• Platelet Rich Plasma Therapy Can Help Arthritis Patients Avoid Surgery

    on Aug 5th, 2017

For people experiencing arthritis pain, even the most mundane tasks – driving, walking, climbing stairs – become seemingly impossible feats. In milder cases, exercise, weight management, pain relievers, and anti-inflammatory medications can provide relief. In the most severe cases, especially when the affected joints are the hips or knees, total joint replacement surgery may offer the best outcomes. Surgery is not always the ideal solution, though, as it puts patients at risk and requires a recovery period that can be long and painful. If you suffer from debilitating arthritis in the hip or knee joints and have been contemplating surgery, there’s an alternative you should consider before going that route: Platelet-rich plasma (PRP) therapy.

What is PRP Therapy?

Platelets are the smallest components of blood. When a blood vessel is damaged, it triggers a reaction that causes platelets to bind together and create a clot at the site of the damage. The purpose of the clot is to stop the bleeding so the damaged area can heal.

PRP therapy harnesses the power of arthritis patients’ own platelets to promote healing of the damaged joint. The procedure is quick and safe. An orthopedic doctor draws blood from the patient, spins the vial of blood in a centrifuge to separate the platelets from the other blood cells, and then precisely injects the platelets into the damaged joint. The process takes about an hour. The doctor prescribes a physical therapy regimen for the patient to follow in the 6 week period after the injection. In about 6 weeks, the patient returns for an evaluation. In some cases the doctor will decide that a second injection is necessary. In successful cases, within 3 months of the injection patients are able to comfortably resume activities that arthritis had previously made too painful.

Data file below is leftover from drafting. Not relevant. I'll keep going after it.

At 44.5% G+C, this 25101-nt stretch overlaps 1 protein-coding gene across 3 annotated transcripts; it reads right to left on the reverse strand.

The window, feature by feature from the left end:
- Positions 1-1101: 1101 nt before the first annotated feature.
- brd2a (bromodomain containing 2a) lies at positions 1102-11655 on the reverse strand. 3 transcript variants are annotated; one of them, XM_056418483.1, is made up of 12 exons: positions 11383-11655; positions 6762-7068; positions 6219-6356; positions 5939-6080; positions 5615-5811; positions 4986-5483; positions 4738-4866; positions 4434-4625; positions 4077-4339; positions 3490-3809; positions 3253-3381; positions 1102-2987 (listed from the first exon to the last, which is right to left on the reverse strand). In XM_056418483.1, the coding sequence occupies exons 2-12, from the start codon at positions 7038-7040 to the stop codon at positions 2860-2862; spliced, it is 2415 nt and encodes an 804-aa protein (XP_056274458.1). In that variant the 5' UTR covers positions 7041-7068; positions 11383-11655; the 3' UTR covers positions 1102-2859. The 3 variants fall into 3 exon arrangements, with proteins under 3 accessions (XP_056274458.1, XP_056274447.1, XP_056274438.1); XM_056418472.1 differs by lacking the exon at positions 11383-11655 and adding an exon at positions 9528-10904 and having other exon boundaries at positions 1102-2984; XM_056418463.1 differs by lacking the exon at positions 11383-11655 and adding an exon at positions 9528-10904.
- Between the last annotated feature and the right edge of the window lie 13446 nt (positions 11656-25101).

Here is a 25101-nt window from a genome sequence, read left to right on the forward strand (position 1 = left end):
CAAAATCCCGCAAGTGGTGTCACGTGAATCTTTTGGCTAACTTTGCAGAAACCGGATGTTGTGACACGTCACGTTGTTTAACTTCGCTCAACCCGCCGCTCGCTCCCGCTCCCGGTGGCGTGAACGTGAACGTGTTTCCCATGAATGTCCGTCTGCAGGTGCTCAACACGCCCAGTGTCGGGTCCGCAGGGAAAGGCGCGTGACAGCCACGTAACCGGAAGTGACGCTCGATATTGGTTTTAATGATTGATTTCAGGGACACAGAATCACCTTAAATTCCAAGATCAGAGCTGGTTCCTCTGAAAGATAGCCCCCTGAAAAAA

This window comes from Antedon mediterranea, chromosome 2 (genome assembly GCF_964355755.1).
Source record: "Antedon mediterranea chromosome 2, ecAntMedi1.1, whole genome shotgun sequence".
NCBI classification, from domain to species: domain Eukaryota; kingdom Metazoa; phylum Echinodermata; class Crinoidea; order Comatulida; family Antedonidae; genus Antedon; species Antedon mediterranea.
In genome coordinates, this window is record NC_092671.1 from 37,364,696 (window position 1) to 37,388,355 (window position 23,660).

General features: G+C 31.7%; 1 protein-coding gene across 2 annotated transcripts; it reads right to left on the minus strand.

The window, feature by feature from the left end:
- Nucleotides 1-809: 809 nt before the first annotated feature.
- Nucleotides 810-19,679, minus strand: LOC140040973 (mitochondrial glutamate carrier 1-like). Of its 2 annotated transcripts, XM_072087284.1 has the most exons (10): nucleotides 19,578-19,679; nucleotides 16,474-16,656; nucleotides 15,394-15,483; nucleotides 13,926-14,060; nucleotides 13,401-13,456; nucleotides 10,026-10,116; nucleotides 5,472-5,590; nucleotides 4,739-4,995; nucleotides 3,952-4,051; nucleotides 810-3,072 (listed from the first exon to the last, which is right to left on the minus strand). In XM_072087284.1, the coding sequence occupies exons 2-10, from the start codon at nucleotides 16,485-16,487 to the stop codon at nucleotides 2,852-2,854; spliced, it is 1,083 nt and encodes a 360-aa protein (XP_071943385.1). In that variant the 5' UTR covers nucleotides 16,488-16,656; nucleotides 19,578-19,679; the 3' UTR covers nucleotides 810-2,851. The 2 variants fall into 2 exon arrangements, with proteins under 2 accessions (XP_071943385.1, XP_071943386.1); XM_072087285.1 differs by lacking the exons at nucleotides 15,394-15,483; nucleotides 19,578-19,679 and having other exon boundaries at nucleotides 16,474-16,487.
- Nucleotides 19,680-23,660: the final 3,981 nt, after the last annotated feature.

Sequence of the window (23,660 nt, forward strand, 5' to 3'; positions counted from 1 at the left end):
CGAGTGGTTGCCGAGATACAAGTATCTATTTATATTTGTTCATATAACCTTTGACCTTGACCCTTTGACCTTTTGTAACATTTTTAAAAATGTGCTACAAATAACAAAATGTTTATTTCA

If you suffer from arthritis in the hip, knee, or shoulder that is so debilitating that you or your doctor have contemplated joint-replacement surgery, PRP is definitely worth discussing with a doctor. PRP therapy has also shown to be effective in treating tendonitis, lateral epicondylitis (tennis elbow), and patellar tendonitis (jumper’s knee). PRP is a far more conservative approach that could save you from the pain, anxiety, and difficult recovery time of surgery. Our team at Greater Austin Orthopaedics will take a medical history and determine if you are a candidate for PRP therapy. The orthopedic specialists at our South Austin, Southwest Austin, North Austin, and Lockhart offices are committed to helping arthritis sufferers find relief in the most minimally invasive way for their unique cases.

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